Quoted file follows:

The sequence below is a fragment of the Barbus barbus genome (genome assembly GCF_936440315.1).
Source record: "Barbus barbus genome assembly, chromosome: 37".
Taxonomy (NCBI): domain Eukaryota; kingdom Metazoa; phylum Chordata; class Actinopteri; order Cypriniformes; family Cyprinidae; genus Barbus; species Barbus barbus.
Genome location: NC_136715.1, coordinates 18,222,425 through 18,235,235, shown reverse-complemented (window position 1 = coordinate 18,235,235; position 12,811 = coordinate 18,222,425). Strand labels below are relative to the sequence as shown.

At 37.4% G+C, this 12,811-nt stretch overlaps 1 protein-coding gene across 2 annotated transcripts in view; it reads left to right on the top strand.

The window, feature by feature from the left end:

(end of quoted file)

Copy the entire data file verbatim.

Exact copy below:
The sequence below is a fragment of the Barbus barbus genome (genome assembly GCF_936440315.1).
Source record: "Barbus barbus genome assembly, chromosome: 37".
Taxonomy (NCBI): domain Eukaryota; kingdom Metazoa; phylum Chordata; class Actinopteri; order Cypriniformes; family Cyprinidae; genus Barbus; species Barbus barbus.
Genome location: NC_136715.1, coordinates 18,222,425 through 18,235,235, shown reverse-complemented (window position 1 = coordinate 18,235,235; position 12,811 = coordinate 18,222,425). Strand labels below are relative to the sequence as shown.

At 37.4% G+C, this 12,811-nt stretch overlaps 1 protein-coding gene across 2 annotated transcripts in view; it reads left to right on the top strand.

The window, feature by feature from the left end: